Process Transmitters Voltage and Power Requirements in a Two-Wire 4 – 20mA Current Loop

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In two-wire 4-20mA control loops which are the most popular these days, the 2-wire transmitters convert various process signals representing flow, level, temperature, pressure, etc., to 4-20mA DC current for the purpose of transmitting the signal over some distance with little or no loss of signal.

Relationship between the Components in the 4 – 20mA Control Loop
There are three key components in the 4 – 20mA loop as shown below:

They are:

The Callendar Van Dusen Equation for Platinum Based RTD Thermometers

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The Callendar-Van-Dusen equation describes the relationship between the Ohmic Resistance and Temperature of Platinum based temperature instruments. This equation is commonly used in commercial applications in RTD thermometers and RTD Transmitters. In its original form, the Callendar-Van-Dusen Equation is given by:

Rt = R0 + R0α[t – δ(0.01t – 1)(0.01t) – β(0.01t – 1)(0.01t)3]

Rt = Resistance at Temperature t (°C)
R0  = Resistance at t = 0°C
α  = Sensor specific contant
δ  = Sensor specific constant
β  = Sensor specific constant (0 at t > 0°C, 0.11 at t < 0°C)

The above equation has been used in the EN/IEC 60751 standard in the format below:

How to Use a Solenoid Operated Valve to Implement Emergency Shutdown.

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One of the commonest configurations of Solenoid operated valves in use in valve emergency shutdown system is the 3-way valve. These three-way solenoid valves are typically installed in instrument air signal lines, between an instrument air supply to a control valve that is part of an emergency shutdown system.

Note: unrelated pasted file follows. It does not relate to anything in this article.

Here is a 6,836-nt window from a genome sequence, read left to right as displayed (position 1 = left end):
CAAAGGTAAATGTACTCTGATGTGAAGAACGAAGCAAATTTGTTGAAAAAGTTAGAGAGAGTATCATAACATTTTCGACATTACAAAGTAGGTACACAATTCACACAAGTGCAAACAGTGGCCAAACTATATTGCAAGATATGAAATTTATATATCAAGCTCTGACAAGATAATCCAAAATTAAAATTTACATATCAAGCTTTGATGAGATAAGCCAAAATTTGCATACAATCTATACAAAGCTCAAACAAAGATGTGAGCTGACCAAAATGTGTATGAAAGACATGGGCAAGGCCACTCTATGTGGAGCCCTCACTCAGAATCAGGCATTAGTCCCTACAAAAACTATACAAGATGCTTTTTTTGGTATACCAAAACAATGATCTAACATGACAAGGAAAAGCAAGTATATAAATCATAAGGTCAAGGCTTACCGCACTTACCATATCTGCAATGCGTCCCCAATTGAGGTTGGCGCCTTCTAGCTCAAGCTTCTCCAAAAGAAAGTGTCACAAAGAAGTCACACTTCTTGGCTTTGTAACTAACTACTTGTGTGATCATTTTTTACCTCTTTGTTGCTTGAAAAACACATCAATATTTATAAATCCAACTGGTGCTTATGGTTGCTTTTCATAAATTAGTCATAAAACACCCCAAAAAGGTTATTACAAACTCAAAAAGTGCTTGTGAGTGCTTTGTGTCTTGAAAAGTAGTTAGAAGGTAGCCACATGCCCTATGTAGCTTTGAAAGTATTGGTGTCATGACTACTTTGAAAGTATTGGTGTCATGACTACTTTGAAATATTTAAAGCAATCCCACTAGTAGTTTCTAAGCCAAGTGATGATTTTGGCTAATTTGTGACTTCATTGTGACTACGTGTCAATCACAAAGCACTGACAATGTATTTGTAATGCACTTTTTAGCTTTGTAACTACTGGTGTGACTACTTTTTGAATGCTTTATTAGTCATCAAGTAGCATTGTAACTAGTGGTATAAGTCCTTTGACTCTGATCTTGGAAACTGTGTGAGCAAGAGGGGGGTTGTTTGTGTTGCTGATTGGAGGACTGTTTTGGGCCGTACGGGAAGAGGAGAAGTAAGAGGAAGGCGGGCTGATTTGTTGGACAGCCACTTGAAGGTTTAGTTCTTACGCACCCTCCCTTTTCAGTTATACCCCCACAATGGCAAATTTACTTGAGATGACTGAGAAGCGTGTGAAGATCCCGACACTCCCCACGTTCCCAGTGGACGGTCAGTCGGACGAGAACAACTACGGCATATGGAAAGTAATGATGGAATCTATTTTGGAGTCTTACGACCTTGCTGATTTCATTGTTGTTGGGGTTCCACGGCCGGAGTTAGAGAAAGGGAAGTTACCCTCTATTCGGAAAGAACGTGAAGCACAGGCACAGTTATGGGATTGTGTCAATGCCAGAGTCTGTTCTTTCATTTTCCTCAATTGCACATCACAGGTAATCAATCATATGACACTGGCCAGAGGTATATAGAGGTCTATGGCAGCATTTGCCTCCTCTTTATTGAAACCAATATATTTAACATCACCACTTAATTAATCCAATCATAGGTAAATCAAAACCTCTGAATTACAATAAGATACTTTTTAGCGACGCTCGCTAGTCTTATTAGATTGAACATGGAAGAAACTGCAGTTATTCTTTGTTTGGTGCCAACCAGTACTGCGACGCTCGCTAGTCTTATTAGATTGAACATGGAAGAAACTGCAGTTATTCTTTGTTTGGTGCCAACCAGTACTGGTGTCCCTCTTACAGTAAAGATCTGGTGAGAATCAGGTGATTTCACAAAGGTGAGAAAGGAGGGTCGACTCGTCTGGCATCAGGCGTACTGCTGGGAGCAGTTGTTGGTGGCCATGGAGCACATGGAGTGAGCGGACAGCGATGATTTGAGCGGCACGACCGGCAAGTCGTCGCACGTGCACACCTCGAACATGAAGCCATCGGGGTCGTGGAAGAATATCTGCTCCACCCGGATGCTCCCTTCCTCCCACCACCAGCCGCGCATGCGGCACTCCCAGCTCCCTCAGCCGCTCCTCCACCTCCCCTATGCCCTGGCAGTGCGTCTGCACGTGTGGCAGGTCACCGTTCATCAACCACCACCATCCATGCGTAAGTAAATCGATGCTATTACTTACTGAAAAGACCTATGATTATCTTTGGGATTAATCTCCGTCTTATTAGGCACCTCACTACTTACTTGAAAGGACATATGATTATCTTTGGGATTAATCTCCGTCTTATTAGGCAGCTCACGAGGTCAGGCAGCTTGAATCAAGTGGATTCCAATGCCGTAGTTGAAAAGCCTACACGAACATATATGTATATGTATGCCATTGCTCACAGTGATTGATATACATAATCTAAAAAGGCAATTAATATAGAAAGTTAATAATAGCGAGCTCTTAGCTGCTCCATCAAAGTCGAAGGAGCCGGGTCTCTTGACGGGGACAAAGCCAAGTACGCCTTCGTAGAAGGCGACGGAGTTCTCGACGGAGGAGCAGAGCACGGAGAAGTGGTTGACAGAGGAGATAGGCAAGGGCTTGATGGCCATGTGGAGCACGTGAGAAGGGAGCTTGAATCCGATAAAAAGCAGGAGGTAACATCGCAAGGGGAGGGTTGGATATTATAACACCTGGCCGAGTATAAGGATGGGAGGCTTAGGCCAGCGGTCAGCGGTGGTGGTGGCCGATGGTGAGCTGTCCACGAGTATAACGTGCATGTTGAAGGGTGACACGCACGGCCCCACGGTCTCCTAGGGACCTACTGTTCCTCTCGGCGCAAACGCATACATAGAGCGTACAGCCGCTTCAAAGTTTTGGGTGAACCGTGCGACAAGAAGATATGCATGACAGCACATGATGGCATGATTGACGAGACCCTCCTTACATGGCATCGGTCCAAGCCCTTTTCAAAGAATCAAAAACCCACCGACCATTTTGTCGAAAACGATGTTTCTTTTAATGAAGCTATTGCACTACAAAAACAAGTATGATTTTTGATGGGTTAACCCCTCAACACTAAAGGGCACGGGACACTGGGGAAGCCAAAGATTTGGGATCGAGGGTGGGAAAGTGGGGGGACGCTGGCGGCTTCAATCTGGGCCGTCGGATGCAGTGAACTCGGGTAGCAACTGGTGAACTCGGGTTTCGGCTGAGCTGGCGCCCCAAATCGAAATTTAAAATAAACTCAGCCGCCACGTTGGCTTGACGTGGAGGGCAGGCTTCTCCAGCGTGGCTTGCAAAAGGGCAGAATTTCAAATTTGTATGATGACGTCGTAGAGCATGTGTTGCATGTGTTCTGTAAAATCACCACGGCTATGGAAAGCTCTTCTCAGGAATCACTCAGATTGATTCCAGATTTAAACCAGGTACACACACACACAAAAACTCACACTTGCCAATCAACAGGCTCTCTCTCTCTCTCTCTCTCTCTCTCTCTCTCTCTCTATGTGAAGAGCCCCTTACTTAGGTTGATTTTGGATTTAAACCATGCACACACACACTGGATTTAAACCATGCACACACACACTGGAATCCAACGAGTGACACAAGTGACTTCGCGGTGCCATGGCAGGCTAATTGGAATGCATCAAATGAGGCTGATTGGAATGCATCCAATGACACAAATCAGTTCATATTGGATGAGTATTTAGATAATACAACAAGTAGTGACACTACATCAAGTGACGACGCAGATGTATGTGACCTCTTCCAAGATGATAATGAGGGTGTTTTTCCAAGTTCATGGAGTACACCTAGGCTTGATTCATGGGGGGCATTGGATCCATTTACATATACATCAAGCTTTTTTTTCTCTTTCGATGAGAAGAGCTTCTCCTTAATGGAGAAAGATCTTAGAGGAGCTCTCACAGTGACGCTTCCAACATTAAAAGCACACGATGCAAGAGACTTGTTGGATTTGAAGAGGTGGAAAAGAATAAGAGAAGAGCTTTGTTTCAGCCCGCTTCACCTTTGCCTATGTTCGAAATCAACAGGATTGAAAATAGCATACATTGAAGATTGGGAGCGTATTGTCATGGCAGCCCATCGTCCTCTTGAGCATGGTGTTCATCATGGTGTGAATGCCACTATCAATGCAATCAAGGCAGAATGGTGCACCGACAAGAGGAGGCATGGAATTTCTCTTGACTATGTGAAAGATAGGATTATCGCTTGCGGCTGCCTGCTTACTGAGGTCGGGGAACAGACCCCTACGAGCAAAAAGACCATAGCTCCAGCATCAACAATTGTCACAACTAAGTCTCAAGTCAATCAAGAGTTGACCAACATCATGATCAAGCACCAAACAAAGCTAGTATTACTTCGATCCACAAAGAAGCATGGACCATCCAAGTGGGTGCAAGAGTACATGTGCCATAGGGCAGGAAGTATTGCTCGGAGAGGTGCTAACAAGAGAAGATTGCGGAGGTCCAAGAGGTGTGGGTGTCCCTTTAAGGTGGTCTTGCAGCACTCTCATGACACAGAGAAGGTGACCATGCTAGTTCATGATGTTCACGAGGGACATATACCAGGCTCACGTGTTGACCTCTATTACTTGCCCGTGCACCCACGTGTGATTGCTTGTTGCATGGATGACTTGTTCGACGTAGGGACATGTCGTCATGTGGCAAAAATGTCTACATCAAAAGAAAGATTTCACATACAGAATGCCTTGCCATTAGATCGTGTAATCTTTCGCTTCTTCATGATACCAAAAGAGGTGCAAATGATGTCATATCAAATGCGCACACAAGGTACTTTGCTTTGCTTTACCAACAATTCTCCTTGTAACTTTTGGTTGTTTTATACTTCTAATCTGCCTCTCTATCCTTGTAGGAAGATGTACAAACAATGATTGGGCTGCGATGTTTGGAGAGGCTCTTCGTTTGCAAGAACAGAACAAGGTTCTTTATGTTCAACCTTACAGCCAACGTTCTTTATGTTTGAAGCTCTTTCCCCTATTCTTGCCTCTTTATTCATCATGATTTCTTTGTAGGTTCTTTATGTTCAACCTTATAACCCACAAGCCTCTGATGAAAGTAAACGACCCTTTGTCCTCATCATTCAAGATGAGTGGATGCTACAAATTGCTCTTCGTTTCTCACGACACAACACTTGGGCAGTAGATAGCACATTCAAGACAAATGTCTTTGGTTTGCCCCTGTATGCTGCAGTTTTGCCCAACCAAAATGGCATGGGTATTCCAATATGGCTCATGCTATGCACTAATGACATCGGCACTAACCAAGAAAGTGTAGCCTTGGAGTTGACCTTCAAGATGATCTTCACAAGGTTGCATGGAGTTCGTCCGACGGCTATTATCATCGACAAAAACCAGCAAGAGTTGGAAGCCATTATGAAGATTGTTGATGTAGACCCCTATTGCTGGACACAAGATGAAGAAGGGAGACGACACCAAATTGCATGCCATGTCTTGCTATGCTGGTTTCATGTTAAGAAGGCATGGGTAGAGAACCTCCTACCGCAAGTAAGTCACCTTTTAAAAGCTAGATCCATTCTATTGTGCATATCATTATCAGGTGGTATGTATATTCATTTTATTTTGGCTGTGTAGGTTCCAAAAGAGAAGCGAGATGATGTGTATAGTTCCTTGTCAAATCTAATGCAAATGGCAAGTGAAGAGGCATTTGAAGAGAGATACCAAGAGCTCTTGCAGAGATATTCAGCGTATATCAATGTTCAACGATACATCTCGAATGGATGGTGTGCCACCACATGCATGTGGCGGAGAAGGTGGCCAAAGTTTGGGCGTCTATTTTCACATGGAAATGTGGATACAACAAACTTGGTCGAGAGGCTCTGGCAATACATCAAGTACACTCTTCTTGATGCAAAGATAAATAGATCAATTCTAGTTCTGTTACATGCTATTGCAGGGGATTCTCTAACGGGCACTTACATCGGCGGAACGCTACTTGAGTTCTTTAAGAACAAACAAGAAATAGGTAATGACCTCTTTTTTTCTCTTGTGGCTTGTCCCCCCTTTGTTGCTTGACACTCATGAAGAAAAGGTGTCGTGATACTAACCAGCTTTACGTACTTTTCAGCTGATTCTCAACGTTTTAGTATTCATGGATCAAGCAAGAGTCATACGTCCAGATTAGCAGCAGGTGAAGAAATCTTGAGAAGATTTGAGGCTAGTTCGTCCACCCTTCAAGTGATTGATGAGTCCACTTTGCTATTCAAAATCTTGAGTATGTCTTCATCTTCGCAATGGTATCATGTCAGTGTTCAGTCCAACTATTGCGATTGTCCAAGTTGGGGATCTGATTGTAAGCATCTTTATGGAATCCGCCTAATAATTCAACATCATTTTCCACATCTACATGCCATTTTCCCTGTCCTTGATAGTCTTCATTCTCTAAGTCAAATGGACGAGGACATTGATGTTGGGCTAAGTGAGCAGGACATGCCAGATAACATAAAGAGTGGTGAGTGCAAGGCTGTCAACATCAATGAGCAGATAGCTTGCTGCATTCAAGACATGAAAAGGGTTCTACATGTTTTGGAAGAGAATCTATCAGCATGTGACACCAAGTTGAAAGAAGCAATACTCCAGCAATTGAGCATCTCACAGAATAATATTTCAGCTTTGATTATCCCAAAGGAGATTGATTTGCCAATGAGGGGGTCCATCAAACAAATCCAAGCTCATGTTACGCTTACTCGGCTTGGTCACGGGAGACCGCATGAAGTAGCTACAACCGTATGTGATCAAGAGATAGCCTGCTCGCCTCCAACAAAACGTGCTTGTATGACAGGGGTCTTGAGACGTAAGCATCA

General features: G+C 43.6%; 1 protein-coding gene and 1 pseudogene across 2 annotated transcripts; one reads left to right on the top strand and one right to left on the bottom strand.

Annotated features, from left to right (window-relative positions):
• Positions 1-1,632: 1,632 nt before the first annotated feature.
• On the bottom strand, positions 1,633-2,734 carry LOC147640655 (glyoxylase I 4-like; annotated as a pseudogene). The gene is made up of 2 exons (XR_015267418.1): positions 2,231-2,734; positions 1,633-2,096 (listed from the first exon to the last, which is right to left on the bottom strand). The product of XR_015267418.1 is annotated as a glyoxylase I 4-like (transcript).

When used in these emergency shutdown systems, the solenoid valve is energized during normal operation with an electric current and allows the instrument air signal to pass through to the control valve actuator. When the solenoid is de-energised by a remote hand switch, electrical failure or by an automatic emergency trip, the air signal is vented to atmosphere from the control valve and the air supply is isolated. The control valve then moves to its fail safe position on loss of air pressure.

An example of the use of a solenoid valve for emergency signal air switching, in a furnace firing control loop is illustrated below:

During normal operation, the temperature of the heated oil stream is controlled by temperature controller, TC-1, which controls the pressure of fuel gas to the burners indirectly by cascade control of the fuel gas pressure controller PC-2.

If the hot oil temperature exceeds its safe upper limit denoted by, HH (High High) then the high temperature trip instrument TZA-3 de-energizes the solenoid valve in the signal line between PC and its control valve. The control valve then closes to its minimum stop. When temperature falls below the HH limit, the solenoid valve is re-energized permitting fuel gas into the burners for more heating.